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Leaving blank line break simple macro but % terminating it fixes it. What's going on? I know one is supposed to use %, but I can't have any blank lines in the macro without it complaining. A blank line essentially terminates the macro and TeX complains about a mixing }. Using etoolbox also produces the same problem so it seems it is an issue with xparse.

Is there any way to fix xparse package so I don't have to litter my code with %s?

\documentclass{book}

\usepackage{xparse, ifthen, etoolbox}


\NewDocumentCommand\iftb{m m G{\relax}}{\ifthenelse{\boolean{#1}}{#2}{#3}}

%\NewDocumentCommand\iftb{m m G{\relax}}{\ifbool{#1}{#2}{#3}}
\newboolean{A}\setboolean{A}{true}
\newboolean{B}\setboolean{B}{true}


\begin{document}

\iftb{A}{%
% <- remove all text on this line breaks macro (keep blank line)
    \iftb{B}{%
        asdffdsasdff
        % <- same here
        asdf
    }
}

End
\end{document}

1 Answer 1

12

Macros defined with \NewDocumentCommand by default don't accept \par (or empty lines, which is the same) in their arguments.

You can overcome this behavior by adding + in front of an argument specifier that can possibly contain a \par:

\NewDocumentCommand\iftb{m +m +G{\relax}}{\ifthenelse{\boolean{#1}}{#2}{#3}}

or

\NewDocumentCommand\iftb{m +m +G{\relax}}{\ifbool{#1}{#2}{#3}}

The macros on which \ifthenelse and \ifbool are built already accept \par.


The question why \par is not accepted in macro arguments comes from the fact that this is the default behavior for macros, as Knuth imagined them.

A macro defined with

\def\macro#1{...}

doesn't accept \par in its argument. Knuth thought that this can catch the common error of forgetting the closing brace and wanted to avoid that such a mistake could lead to reading in all the current file looking for the closing brace.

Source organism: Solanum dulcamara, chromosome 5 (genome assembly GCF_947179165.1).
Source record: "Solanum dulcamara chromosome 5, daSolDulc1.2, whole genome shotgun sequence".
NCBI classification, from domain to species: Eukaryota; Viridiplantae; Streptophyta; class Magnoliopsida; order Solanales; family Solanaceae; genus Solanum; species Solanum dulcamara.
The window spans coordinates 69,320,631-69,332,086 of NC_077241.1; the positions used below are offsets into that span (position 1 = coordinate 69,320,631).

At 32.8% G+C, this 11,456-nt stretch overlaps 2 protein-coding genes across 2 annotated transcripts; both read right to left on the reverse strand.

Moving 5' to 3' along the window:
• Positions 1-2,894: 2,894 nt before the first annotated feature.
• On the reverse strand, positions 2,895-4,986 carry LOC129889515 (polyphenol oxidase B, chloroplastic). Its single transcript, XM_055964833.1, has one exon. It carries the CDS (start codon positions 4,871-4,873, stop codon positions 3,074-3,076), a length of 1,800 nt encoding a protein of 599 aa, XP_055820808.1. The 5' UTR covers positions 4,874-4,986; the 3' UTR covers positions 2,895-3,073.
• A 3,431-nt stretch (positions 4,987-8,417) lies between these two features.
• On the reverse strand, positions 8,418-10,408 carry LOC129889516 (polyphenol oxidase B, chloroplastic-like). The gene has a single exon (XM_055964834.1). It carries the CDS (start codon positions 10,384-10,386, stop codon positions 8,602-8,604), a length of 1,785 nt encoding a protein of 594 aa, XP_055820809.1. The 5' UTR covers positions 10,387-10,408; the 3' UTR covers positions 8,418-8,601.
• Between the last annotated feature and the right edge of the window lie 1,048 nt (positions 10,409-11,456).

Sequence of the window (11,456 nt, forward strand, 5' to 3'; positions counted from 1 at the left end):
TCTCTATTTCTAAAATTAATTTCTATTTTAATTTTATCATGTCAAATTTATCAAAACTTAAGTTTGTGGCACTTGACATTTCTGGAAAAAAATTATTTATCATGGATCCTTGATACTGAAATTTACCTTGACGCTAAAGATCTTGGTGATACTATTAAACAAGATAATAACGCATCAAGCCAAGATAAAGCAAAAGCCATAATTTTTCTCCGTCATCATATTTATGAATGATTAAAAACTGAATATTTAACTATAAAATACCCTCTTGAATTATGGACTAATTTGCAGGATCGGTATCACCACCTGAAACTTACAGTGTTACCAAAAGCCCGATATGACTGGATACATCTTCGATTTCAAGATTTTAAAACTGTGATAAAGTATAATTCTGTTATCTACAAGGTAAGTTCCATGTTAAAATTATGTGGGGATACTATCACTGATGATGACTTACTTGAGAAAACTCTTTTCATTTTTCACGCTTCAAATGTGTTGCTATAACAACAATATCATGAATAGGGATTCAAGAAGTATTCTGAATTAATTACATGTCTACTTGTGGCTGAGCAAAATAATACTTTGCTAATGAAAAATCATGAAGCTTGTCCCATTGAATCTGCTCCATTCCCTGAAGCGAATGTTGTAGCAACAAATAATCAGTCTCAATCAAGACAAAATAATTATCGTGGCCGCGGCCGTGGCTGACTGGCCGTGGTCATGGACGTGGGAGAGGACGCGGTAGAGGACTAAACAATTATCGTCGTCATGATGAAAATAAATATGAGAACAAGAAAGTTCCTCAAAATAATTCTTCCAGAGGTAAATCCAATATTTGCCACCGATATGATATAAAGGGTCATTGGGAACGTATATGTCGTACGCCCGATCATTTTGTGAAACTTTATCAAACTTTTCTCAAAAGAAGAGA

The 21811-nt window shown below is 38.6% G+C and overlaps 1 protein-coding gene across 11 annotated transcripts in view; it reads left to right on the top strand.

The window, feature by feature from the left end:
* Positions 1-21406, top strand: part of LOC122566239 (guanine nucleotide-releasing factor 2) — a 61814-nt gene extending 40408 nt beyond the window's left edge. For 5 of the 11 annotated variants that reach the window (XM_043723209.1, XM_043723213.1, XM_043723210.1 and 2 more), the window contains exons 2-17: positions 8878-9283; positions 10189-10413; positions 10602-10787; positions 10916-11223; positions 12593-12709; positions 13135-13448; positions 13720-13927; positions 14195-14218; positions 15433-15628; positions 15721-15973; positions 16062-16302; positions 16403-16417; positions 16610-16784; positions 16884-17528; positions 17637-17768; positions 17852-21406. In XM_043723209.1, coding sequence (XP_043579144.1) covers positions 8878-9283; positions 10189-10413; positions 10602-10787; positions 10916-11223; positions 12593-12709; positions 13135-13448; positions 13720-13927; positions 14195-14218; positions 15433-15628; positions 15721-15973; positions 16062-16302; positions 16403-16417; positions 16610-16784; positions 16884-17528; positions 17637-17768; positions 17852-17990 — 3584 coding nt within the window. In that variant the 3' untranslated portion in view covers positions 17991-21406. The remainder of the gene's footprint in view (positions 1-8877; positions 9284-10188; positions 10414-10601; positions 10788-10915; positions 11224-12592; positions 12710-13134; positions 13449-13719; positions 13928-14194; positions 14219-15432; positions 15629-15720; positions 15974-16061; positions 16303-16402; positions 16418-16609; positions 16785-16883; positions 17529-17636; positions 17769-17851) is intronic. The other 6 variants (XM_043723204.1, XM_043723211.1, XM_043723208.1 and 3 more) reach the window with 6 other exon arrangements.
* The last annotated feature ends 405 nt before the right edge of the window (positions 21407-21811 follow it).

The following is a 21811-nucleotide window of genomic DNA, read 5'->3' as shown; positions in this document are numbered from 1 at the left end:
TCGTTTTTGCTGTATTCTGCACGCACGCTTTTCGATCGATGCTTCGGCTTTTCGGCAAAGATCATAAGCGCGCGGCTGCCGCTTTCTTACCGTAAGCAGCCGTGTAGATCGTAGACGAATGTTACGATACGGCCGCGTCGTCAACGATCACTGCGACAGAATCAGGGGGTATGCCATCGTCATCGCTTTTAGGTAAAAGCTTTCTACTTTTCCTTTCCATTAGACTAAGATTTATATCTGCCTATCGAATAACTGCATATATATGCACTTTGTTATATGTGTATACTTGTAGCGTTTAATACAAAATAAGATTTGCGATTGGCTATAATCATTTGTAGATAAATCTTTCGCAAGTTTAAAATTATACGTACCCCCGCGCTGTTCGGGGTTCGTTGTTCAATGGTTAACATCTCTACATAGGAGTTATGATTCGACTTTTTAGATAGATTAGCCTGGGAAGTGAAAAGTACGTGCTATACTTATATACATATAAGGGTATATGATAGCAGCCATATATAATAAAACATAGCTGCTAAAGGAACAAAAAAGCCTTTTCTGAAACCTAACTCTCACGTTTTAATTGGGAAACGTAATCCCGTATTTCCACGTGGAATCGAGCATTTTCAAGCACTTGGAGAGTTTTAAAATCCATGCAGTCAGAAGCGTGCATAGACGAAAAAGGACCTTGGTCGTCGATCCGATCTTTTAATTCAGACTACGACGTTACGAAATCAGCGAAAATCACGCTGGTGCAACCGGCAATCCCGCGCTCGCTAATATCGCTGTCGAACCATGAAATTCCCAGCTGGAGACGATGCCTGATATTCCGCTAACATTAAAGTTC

However a macro definition can be prefixed by \long: so

\long\def\macro#1{...}

allows empty lines in the argument of \macro.

LaTeX's \newcommand is of course built on \def and by default prefixes it with \long; the *-form \newcommand* doesn't.

The function \NewDocumentCommand (also \DeclareDocumentCommand, but the New variety should be preferred, for it provides a check against redefinitions) take the \newcommand* approach, but in a slightly different way: each argument can be declared "long" or not (by default it isn't), while with \newcommand and \newcommand* all arguments are treated equal.

3
  • Thanks, can you explain why, by default, \par and empty lines are not accepted? Commented Jul 22, 2012 at 22:50
  • 3
    @AbstractDissonance It is a feature built in to TeX at the most primitive level so that (in a latex context) a typo like \documentclass{article with no closing } stops at the first paragraph not the end of the document. Commented Jul 22, 2012 at 22:57
  • Awesome. We learn everyday. Commented Jul 19, 2023 at 0:15

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